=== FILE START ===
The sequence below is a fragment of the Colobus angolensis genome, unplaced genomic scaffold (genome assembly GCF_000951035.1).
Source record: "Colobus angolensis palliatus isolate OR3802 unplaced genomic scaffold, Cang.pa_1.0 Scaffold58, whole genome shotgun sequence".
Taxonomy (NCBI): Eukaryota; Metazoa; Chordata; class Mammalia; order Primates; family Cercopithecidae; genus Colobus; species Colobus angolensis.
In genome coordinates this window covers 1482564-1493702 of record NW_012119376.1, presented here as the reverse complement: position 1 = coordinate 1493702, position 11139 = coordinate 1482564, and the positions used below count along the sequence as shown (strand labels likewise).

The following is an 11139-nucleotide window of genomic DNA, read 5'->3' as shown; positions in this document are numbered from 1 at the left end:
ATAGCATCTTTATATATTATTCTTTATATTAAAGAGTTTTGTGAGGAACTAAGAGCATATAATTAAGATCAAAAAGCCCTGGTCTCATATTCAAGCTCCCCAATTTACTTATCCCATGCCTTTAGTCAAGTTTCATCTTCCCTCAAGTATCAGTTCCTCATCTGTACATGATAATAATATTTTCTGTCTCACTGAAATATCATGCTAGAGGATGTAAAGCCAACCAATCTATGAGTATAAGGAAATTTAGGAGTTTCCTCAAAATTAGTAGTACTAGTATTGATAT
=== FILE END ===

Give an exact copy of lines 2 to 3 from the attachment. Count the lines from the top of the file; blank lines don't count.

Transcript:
Source record: "Colobus angolensis palliatus isolate OR3802 unplaced genomic scaffold, Cang.pa_1.0 Scaffold58, whole genome shotgun sequence".
Taxonomy (NCBI): Eukaryota; Metazoa; Chordata; class Mammalia; order Primates; family Cercopithecidae; genus Colobus; species Colobus angolensis.